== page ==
“Chairman Powell’s commentary course-corrected the view on inflation and the potential need for quicker policy adjustment,” Charlie Ripley, senior investment strategist for Allianz Investment Management, wrote in an email. “The reality is hotter inflation coupled with a strong economic backdrop could end the Fed’s bond buying program as early as the first quarter of next year.”

“Ultimately, the transitory view on inflation has officially come to an end as Powell’s comments reinforced the notion that elevated prices are likely to persist well into next year,” he added. “With potential changes in policy on the horizon, market participants should expect additional market volatility in this uncharted territory.” 

4:04 p.m. ET: Stocks end whipsaw session lower after first U.S. Omicron case confirmed: Nasdaq drops 1.8%

Here were the main moves in markets as of 4:04 p.m. ET:

  • S&P 500 (^GSPC): -53.98 (-1.18%) to 4,513.02

  • Dow (^DJI): -461.65 (-1.34%) to 34,022.07

  • Nasdaq (^IXIC): -283.64 (-1.83%) to 15,254.05

  • Crude (CL=F): -$0.79 (-1.19%) to $65.39 a barrel

  • Gold (GC=F): +$3.30 (+0.19%) to $1,779.80 per ounce

  • 10-year Treasury (^TNX): -0.9 bps to yield 1.4340%

2:50 p.m. ET: ‘The market lacks conviction on the upside’: Strategist

Investors are in for more whipsaw stock market action in the very near-term as more information emerges on the new Omicron variant, according to at least one strategist. 

“The price action you’re seeing now really shows the market lacks conviction on the upside,” Niladri Mukherjee, Bank of America head of portfolio strategy, told Yahoo Finance Live on Wednesday.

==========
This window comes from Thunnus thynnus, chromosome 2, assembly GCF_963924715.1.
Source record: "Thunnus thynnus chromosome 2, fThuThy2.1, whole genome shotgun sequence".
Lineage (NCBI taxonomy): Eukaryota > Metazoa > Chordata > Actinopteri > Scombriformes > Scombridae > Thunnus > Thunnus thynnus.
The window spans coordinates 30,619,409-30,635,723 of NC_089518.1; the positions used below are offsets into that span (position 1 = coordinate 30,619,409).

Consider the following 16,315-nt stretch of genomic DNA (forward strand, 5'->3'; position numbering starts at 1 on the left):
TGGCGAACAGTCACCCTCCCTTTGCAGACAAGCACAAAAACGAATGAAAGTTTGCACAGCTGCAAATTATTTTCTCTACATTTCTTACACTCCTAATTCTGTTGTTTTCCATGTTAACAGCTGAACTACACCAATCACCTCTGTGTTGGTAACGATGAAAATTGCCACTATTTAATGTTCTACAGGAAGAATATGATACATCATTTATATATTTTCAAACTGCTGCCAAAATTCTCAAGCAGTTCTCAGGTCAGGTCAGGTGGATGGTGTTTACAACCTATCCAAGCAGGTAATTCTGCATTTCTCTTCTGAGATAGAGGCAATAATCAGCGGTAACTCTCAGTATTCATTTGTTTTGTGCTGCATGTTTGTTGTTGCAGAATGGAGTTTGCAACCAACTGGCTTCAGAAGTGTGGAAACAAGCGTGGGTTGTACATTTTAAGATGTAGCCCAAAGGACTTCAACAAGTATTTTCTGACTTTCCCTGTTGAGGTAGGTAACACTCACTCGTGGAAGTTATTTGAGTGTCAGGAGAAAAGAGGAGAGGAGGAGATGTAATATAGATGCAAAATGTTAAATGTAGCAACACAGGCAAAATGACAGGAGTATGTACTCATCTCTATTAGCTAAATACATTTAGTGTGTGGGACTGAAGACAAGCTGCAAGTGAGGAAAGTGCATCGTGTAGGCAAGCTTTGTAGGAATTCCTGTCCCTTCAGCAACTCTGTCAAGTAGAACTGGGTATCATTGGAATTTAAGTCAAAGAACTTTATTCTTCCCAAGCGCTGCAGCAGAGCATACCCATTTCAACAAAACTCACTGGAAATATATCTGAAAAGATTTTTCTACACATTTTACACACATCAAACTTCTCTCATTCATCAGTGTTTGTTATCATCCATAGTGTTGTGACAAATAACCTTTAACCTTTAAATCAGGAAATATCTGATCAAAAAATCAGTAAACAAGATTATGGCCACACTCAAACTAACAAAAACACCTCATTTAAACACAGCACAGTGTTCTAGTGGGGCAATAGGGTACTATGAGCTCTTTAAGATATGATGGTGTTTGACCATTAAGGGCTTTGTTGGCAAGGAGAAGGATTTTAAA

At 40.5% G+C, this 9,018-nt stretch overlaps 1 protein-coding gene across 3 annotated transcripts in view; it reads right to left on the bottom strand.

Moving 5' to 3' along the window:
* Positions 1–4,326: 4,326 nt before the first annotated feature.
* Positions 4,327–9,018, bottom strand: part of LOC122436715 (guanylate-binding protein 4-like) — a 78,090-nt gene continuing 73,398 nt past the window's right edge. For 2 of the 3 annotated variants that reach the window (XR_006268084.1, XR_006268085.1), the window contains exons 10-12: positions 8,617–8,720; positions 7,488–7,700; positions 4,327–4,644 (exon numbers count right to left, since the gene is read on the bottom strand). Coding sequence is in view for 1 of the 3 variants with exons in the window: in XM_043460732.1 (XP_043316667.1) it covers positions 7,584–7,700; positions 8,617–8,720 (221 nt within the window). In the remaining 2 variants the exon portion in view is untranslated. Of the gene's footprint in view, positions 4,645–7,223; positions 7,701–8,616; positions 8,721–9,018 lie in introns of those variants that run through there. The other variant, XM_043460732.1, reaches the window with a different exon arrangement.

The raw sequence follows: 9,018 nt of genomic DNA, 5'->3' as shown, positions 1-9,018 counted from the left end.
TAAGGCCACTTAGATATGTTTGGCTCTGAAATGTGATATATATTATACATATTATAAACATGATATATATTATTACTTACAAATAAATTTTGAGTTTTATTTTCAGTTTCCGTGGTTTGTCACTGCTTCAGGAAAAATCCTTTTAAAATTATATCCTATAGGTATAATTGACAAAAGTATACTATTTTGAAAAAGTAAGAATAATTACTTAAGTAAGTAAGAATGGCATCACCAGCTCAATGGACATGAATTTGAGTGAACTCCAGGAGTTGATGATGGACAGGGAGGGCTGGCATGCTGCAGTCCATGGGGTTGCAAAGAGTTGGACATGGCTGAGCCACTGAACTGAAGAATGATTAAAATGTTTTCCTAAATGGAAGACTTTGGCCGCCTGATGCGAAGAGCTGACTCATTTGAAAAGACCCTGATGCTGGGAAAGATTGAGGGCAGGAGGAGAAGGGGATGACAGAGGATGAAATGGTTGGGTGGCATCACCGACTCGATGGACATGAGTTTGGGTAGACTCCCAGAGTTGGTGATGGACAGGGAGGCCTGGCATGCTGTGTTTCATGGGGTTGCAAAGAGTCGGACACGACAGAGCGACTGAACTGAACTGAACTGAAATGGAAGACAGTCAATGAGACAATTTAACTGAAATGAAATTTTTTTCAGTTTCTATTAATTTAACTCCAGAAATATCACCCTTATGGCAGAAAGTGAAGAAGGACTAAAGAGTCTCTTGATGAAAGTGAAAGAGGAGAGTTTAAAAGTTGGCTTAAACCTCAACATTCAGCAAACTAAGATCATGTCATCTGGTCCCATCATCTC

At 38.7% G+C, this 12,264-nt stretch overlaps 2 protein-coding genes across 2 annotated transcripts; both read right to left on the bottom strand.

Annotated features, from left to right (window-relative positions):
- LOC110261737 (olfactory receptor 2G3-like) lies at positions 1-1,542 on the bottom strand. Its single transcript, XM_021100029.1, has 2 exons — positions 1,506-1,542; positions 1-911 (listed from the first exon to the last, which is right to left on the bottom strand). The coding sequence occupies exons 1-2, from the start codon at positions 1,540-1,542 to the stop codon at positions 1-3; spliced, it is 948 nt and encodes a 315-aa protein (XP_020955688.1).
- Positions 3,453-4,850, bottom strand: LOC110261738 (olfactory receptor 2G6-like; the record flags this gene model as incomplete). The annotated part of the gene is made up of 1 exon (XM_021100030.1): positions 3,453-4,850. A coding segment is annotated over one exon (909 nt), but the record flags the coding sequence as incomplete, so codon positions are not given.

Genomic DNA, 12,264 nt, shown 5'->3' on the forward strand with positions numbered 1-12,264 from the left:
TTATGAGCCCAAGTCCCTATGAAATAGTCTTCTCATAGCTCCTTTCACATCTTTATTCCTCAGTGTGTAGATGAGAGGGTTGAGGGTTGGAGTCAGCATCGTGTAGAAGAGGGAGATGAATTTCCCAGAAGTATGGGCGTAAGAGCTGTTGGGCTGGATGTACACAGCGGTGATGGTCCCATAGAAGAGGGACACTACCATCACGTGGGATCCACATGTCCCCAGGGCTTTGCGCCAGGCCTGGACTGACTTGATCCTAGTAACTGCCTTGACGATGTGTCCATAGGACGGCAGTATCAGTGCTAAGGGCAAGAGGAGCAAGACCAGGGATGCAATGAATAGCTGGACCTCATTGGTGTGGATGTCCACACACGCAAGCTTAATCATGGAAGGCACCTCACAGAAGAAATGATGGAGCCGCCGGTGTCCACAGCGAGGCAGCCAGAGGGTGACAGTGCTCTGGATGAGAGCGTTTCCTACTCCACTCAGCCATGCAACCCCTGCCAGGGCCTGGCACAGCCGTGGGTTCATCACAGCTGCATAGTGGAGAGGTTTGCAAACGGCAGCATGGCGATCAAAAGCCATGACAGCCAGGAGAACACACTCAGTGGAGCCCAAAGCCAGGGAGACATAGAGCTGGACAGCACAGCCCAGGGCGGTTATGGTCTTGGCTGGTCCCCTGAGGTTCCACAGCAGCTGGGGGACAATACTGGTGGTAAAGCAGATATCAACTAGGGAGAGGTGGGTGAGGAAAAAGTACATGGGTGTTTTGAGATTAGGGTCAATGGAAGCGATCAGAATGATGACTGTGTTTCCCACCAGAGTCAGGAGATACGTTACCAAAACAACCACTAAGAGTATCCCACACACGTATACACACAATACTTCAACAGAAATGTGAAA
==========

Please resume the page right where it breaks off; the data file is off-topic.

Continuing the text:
“In the last couple of weeks, we’ve had two major uncertainties being injected into the market place. One obviously was the news of the new variant, which we know very little about right now. And the second is the possibility of a more hawkish Fed,” he added. “And you’ve seen on different days, on some positive days, you’ve seen a recovery in some of the value and cyclicals which do well when the economy does well. And other days, you’ve seen the secular growth-oriented sectors, like technology doing better than the S&P 500.”

“We think uncertainty will be with us at least in the near-term until we learn more about the virus — its severity, its transmissibility, how much it is evading the vaccines, etc.,” Mukherjee said. “But as we go into 2022, the bigger environment will be that which is really dictated by the Fed’s path to monetary policy normalization.”

12:55 p.m. ET: Bank stocks jump amid rise in Treasury yields